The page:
Diabetes care 'improving'21st August 2008
A government report has indicated that diabetes care in this country is improving.
However, the Department of Health study, which analysed progress made since its diabetes plan was published in 2003 says there is still a long way to go before the NHS is providing top quality services.
Twelve key standards were outlined in the 10-year diabetes national service framework and the DH report said progress was being made in all areas.
The document said prevention, diagnosis and treatment of patients in England was getting better but that more needed to be done for pregnant women, children and emergencies such as hypoglycaemic attacks or episodes of low blood sugar.
In the last five years an extra 600,000 diagnoses have been made, though it is feared that there may still be half a million more cases that have been undiagnosed.
Diabetes remains a major challenge for the NHS with about two million cases and more expected due to obesity or as the population ages.
The government’s diabetes tsar Dr Rowan Hillson said: "The NHS has responded impressively to the first five years of the national service framework. More and more people with diabetes are getting good routine care."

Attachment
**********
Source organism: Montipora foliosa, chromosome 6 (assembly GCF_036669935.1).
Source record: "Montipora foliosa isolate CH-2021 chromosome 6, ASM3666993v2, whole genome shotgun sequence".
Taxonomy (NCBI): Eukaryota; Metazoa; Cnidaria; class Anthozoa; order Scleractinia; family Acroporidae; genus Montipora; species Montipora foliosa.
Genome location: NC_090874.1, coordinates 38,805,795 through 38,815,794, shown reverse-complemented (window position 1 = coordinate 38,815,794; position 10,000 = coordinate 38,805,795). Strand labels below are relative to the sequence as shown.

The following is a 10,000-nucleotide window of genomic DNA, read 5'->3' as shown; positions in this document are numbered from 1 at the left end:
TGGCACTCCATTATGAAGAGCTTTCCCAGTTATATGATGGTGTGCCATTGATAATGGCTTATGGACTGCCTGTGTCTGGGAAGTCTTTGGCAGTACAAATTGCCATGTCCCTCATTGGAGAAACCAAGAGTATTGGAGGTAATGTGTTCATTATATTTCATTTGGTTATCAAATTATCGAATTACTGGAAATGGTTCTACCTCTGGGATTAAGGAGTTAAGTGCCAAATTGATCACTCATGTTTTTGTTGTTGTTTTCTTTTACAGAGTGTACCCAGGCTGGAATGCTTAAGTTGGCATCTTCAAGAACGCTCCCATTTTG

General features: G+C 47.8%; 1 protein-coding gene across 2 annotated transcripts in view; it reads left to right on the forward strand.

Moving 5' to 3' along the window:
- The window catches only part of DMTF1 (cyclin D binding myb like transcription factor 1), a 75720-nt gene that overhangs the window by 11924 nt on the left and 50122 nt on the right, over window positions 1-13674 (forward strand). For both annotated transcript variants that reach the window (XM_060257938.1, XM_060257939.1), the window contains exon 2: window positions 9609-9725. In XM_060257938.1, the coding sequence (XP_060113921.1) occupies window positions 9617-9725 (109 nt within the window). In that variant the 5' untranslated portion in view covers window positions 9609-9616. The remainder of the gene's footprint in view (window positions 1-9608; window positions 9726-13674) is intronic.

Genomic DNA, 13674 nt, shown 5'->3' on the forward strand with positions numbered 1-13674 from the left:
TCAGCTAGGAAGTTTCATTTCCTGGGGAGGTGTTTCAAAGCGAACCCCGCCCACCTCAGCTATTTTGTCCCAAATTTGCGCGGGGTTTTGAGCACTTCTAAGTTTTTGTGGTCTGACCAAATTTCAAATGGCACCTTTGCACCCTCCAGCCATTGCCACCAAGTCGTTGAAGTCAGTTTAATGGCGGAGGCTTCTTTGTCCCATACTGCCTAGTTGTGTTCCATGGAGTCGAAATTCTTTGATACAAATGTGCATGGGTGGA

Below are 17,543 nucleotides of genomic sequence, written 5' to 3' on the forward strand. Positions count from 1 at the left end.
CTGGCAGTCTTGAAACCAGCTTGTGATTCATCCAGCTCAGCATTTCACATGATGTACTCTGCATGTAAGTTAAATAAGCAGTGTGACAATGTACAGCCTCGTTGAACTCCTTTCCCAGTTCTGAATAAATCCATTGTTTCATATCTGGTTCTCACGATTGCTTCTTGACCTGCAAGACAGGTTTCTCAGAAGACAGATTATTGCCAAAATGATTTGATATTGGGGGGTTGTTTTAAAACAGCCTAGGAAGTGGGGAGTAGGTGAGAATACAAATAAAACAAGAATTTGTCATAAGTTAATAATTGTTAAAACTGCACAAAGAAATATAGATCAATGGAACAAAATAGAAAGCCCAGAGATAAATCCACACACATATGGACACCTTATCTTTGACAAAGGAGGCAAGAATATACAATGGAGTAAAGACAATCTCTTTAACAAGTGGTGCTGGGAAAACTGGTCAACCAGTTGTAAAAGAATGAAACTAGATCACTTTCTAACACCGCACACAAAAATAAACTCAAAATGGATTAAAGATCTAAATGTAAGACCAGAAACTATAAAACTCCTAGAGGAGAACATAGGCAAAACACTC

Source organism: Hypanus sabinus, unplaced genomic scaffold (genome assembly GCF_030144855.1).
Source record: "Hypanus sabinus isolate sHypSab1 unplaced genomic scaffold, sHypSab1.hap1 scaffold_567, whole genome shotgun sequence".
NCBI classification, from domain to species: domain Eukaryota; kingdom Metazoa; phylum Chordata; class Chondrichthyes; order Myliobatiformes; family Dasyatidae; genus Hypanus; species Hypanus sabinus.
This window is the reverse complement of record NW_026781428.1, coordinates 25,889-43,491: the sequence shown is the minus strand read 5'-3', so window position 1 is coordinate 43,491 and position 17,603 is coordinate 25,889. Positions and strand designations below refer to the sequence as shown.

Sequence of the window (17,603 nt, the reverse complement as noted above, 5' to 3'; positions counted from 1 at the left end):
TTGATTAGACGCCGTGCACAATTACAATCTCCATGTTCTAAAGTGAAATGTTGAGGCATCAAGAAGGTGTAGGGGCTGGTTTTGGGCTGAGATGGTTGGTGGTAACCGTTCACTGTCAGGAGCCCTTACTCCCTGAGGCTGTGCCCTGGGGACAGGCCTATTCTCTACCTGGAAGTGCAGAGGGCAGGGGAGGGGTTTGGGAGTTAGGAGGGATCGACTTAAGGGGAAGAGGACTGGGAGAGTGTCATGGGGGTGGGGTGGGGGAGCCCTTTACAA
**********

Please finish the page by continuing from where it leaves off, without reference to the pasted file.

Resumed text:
But Douglas Smallwood, chief executive of Diabetes UK, said: "Much more needs to be done to ensure that all people with, and those at risk of, diabetes have access to the information, education, support and high-quality care to enable them to manage their condition on a day-to-day basis with the help of specialist diabetes teams."
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Title: Diabetes care 'improving'
Author: Mark Nicholls
Article Id: 7931
Date Added: 21st Aug 2008